The weather started to clear, even letting a few patches of sunlight chase us along the coastal road as we drove down the eastern wing of Skye and over toward the west. On the 2012 trip to Scotland, we missed our opportunity to see Dunvegan Castle, but not this time!
We parked, bought tickets, and began sauntering around the beautiful gardens, letting the fresh air clear out the staleness of our long car journey.
It was beautiful. Now, I come from arid mountains, where most of the green comes from the only scrappy pine trees with the determination to grow in such a hostile environment. It doesn’t take much to impress me, but Dunvegan Castle Gardens were beautiful. There were reflecting pools and crazy trees, a hothouse that made my glasses fog up, and beautiful and plentiful flowers. I can only imagine what the place looks like in mid-summer. Our journey was in October, and we were past the turning of the heather – instead, seeing the edges of everything turn to gold. Even so, the pure wealth of greenery through the whole land was just shocking to me.
Then we entered the castle proper.
Since Dunvegan is still a private residence, housing the clan chief (and the family) of the MacLeods as it has for the last 800 years, they do not permit photos taken inside. I can’t really blame them, either, but there were some really cool things; it was hard to keep my camera in my pocket.
That doesn’t mean photos don’t exist, however. Let me tell you a story about one of the most famous items in Dunvegan: the Fairy Flag.
The actual flag itself is about 18″ square, made of yellow or white silk, and is extremely fragile due to its age and the number of times it’s been examined. The white silk was only marked by red ‘elf dots’ and red crosses, though the crosses have since faded with time. It is said to have originated in the Far East, and perhaps been a relic related to the Crusades or the Viking raids of the British Isles. But some people believe it is even older than that.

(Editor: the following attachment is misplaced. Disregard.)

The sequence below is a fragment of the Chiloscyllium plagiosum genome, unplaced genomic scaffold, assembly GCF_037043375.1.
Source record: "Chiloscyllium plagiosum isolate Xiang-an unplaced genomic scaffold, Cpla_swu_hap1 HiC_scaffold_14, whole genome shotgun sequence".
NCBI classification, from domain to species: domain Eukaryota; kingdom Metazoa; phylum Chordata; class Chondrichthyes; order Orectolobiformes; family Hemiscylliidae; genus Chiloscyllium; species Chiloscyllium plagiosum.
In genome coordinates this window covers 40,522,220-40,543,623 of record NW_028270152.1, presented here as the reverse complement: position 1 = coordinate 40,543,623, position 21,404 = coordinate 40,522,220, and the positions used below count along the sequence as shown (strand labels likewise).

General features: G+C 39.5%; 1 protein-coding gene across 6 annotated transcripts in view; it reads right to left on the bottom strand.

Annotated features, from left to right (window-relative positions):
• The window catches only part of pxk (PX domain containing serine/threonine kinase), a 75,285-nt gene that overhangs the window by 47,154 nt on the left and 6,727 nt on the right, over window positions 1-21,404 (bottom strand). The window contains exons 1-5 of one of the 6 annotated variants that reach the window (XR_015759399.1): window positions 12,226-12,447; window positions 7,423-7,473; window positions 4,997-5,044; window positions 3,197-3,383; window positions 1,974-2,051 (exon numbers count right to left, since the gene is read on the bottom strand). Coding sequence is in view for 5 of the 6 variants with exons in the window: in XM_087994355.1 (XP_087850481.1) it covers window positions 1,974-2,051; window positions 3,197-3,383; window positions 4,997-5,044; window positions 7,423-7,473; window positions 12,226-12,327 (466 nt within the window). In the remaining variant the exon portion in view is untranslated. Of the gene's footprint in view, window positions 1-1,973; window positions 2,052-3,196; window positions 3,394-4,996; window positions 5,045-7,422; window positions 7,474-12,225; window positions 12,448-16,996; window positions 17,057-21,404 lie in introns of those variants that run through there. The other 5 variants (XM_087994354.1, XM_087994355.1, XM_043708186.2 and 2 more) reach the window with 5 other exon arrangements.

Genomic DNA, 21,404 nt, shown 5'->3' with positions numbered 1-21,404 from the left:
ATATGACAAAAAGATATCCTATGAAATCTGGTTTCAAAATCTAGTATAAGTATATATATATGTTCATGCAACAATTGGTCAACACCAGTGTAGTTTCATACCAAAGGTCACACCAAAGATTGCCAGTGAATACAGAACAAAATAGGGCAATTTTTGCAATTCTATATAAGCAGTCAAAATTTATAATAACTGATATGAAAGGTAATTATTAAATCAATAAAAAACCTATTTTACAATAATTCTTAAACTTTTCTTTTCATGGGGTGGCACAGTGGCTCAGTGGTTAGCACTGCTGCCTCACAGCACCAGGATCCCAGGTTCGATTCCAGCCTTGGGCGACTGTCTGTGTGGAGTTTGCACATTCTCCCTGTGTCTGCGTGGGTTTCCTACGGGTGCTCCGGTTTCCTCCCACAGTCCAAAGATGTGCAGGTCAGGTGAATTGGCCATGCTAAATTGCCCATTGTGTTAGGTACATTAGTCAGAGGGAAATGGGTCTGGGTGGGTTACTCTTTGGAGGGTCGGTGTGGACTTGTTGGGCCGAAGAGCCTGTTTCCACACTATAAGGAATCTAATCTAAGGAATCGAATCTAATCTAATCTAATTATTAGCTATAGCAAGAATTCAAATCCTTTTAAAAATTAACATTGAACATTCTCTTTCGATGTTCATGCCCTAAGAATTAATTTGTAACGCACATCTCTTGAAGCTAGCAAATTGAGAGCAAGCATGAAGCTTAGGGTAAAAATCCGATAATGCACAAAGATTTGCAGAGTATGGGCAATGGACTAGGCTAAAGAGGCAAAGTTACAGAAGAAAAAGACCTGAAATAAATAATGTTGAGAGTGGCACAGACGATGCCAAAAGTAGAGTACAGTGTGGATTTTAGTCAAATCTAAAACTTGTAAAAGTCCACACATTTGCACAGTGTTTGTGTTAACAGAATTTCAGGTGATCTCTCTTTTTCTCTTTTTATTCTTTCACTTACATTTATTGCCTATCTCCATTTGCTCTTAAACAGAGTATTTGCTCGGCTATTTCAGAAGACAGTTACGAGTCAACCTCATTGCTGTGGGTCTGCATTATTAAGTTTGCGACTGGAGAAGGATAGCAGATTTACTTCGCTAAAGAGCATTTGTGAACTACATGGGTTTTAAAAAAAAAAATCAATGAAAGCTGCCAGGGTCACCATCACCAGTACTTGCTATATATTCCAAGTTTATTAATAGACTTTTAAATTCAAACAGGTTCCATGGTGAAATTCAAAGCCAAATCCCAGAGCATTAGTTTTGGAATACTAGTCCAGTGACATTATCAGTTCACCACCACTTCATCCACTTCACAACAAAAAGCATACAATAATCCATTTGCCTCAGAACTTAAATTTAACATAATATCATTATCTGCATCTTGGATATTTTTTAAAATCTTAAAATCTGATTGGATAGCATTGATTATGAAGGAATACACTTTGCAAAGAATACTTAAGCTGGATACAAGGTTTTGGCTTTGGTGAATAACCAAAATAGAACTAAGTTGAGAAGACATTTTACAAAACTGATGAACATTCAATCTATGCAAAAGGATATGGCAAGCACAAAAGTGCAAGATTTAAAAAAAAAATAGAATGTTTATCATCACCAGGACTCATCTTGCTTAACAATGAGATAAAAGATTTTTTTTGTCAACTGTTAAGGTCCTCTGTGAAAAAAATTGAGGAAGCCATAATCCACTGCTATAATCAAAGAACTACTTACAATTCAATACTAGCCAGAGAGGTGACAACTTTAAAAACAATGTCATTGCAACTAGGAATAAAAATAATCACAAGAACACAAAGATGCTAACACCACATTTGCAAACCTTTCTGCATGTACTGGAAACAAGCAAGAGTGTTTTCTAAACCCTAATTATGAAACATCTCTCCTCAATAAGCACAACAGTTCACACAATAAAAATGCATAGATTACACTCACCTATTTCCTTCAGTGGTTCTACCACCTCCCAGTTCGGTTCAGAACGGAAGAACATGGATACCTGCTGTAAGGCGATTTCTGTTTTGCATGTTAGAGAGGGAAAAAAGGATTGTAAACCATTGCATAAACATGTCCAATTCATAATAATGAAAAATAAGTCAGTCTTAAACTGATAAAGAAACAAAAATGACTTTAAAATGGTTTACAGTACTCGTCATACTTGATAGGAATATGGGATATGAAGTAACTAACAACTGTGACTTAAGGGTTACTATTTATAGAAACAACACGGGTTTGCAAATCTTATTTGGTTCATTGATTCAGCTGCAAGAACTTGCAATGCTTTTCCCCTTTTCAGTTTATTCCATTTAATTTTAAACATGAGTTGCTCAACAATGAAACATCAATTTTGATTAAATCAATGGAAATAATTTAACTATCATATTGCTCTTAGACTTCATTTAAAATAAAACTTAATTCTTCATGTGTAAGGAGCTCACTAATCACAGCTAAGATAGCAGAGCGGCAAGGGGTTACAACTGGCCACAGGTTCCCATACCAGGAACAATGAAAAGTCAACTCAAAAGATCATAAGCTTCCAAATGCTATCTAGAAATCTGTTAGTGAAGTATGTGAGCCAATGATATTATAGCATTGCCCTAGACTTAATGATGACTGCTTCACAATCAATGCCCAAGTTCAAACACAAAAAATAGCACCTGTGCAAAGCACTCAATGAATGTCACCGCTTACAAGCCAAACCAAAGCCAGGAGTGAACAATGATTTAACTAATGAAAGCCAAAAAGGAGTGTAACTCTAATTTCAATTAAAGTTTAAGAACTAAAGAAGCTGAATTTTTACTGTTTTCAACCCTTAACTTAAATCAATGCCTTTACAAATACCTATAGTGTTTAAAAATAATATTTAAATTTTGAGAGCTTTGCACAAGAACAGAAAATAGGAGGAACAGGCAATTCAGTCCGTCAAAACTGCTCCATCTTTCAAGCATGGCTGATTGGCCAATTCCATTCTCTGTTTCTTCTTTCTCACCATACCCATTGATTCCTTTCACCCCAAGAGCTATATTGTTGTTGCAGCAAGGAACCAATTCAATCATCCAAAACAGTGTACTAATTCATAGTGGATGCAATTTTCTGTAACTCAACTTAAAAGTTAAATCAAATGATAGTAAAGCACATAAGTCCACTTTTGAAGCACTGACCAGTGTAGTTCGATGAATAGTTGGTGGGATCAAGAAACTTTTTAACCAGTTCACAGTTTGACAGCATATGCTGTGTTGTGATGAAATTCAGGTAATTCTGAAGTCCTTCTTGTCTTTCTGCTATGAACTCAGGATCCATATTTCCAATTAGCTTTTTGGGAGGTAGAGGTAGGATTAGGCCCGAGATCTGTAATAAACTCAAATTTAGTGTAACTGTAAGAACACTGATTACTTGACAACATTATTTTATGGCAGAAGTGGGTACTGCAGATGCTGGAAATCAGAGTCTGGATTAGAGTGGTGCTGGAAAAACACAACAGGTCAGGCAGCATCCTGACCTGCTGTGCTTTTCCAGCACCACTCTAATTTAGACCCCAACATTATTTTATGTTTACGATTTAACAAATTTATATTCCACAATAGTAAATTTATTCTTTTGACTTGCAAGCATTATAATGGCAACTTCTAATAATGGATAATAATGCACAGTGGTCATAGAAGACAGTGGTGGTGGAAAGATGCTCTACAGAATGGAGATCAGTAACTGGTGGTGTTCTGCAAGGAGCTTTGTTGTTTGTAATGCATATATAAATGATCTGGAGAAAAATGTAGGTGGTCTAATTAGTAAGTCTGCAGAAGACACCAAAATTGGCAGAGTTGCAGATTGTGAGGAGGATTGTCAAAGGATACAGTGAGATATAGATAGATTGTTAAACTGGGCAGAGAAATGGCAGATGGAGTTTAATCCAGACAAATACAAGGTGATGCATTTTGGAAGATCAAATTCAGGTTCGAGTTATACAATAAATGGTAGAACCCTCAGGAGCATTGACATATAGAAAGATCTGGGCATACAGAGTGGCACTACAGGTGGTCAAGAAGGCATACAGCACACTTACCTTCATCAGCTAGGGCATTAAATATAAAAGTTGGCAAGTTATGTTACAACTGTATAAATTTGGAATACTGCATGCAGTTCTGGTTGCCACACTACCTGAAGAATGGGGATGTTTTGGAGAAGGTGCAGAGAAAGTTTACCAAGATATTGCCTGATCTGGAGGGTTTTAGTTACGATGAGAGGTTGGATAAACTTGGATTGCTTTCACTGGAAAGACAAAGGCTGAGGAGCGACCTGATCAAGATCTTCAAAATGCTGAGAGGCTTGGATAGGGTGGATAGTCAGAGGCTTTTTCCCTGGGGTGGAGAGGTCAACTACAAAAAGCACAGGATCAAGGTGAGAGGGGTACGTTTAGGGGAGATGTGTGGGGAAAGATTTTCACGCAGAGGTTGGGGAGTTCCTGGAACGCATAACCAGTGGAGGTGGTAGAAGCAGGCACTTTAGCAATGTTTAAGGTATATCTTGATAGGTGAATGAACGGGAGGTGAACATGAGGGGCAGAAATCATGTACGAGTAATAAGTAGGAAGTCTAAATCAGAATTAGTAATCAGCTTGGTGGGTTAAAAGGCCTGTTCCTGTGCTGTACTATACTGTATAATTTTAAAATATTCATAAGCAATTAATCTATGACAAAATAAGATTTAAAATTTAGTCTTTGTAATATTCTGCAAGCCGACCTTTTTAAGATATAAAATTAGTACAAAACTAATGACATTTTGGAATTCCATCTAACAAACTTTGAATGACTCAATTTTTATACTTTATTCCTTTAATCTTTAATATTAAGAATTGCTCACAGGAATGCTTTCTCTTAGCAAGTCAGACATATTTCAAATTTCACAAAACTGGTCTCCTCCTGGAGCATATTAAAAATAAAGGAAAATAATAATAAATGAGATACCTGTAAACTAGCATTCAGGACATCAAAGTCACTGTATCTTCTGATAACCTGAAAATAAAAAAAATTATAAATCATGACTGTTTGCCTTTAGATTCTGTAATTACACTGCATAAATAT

It’s also magical, being known to cure cattle plagues, ensure victory in battle, and bring herring to the loch. Some say that if the flag were to be unfurled and waved three times, it would vanish or lose all power. It is told that at a vastly unequal battle between the MacLeods and the MacDonalds, the Fairy Flag was unfurled and the MacLeod forces were multiplied by ten.
The legend goes that the heir to the MacLeods, a babe, was left unattended for a few minutes. When his nurse heard him crying, she ran to him, only to find that a fairy had swaddled him in the flag and was rocking him to sleep in her arms while singing an otherworldly lullaby… a lullaby which would be used to soothe every baby who would be chief and was born at Dunvegan after.
The stories of its origin are myriad, but my favorite tells of how the chief of Clan MacLeod wed a fairy wife, and after twenty years she was forced to return to fairyland. She stood on the bridge to the other world, bade him a teary farewell, and bestowed the flag as her parting gift of love.
And that’s what I love about Scotland. Beautiful gardens, rich with greenery, overlooked by ancient castles with even older stories.